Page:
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To compare the agility demands of 4 small-sided games (SSGs) and evaluate the variability in demands for elite Australian Football (AF).
Fourteen male elite Australian Football League (AFL) players (mean ± SD; 21.7 ± 3.1 y, 189.6 ± 9.0 cm, 88.7 ± 10.0 kg, 39.4 ± 57.1 games) completed 4 SSGs of 3 × 45-s bouts each with modified designs. Video notational analysis, GPS at 5 Hz, and triaxial accelerometer data expressed the external player loads within games. Three comparisons were made using a paired t test (P < .05), and magnitudes of differences were reported with effect size (ES) statistics.
Reduced area per player (increased density) produced a small increase in total agility maneuvers (SSG1, 7.2 ± 1.3; SSG2, 8.8 ± 4.1), while a large 2D player load was accumulated (P < .05, ES = 1.22). A reduction in players produced a moderate (ES = 0.60) total number of agility maneuvers (SSG 3, 11.3 ± 6.1; SSG 2, 8.3 ± 3.6); however, a greater variability was found. The implementation of a 2-handed-tag rule resulted in a somewhat trivial decline (P > .05, ES = 0.16) in agility events compared with normal AFL tackling rules (SSG 2, 8.3 ± 3.6; SSG 4, 7.8 ± 2.6).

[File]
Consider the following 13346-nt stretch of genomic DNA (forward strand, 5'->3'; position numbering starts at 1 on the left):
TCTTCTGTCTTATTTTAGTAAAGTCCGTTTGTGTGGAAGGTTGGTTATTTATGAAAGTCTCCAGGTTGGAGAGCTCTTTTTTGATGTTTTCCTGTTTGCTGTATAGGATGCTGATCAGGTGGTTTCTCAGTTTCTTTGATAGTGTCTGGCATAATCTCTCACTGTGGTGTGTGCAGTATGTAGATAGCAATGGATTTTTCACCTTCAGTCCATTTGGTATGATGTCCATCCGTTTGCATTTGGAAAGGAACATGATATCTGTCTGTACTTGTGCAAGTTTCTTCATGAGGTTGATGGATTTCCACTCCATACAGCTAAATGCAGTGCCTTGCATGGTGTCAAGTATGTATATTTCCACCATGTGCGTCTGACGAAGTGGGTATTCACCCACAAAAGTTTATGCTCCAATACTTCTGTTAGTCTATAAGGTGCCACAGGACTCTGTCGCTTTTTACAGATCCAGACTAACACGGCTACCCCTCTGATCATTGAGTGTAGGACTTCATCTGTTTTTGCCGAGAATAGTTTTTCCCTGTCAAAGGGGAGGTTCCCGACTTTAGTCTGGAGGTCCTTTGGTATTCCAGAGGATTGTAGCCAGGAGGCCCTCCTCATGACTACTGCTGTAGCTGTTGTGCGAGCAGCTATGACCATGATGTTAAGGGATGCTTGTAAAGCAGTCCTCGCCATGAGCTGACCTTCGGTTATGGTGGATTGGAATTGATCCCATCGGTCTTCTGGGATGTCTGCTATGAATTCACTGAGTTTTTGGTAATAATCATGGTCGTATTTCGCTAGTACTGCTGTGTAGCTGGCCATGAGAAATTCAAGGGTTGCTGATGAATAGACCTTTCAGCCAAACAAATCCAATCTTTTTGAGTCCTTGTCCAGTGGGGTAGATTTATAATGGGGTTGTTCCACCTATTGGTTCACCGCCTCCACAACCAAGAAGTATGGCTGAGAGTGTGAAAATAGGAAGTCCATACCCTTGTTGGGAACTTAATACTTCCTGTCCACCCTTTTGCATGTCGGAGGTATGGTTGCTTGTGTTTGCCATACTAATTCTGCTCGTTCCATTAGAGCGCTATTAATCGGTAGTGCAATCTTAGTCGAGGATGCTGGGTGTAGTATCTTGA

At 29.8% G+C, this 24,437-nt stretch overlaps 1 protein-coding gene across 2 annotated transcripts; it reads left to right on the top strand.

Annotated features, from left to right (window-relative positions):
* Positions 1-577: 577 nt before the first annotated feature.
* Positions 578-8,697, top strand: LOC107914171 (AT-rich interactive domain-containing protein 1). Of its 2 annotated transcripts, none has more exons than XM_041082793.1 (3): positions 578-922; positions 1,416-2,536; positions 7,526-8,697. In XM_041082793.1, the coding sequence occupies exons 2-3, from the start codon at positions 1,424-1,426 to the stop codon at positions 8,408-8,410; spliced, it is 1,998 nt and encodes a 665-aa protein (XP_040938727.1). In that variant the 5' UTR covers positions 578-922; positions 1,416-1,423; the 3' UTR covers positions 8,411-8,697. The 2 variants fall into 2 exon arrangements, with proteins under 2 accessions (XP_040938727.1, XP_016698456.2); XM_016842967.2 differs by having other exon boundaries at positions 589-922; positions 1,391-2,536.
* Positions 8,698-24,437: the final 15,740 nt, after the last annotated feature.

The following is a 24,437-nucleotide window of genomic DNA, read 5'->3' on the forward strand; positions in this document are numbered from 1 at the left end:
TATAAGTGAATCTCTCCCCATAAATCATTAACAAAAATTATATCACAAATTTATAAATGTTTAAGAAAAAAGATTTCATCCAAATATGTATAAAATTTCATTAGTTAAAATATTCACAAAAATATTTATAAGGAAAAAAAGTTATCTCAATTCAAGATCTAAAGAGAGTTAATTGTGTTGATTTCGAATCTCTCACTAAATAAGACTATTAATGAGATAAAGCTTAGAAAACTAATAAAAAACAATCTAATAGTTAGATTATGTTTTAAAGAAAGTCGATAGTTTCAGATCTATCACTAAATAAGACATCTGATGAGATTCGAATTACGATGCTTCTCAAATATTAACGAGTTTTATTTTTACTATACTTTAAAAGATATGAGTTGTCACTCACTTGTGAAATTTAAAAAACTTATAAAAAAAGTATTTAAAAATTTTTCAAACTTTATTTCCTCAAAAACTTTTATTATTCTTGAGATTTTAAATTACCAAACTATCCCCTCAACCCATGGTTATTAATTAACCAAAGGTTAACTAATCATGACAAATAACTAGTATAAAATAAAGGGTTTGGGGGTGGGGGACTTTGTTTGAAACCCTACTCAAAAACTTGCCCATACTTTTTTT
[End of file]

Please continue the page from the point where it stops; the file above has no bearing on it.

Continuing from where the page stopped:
SSG characteristics can influence agility-training demand, which can vary considerably for individuals. Coaches should carefully consider SSG design to maximize the potential to develop agility for all players.
Davies and Young are with the School of Health Sciences, University of Ballarat, Ballarat, VIC, Australia. Farrow is with the School of Sport and Exercise Science, Victoria University, Melbourne, VIC, Australia. Bahnert is with Adelaide Football Club Ltd, West Lakes, South Australia.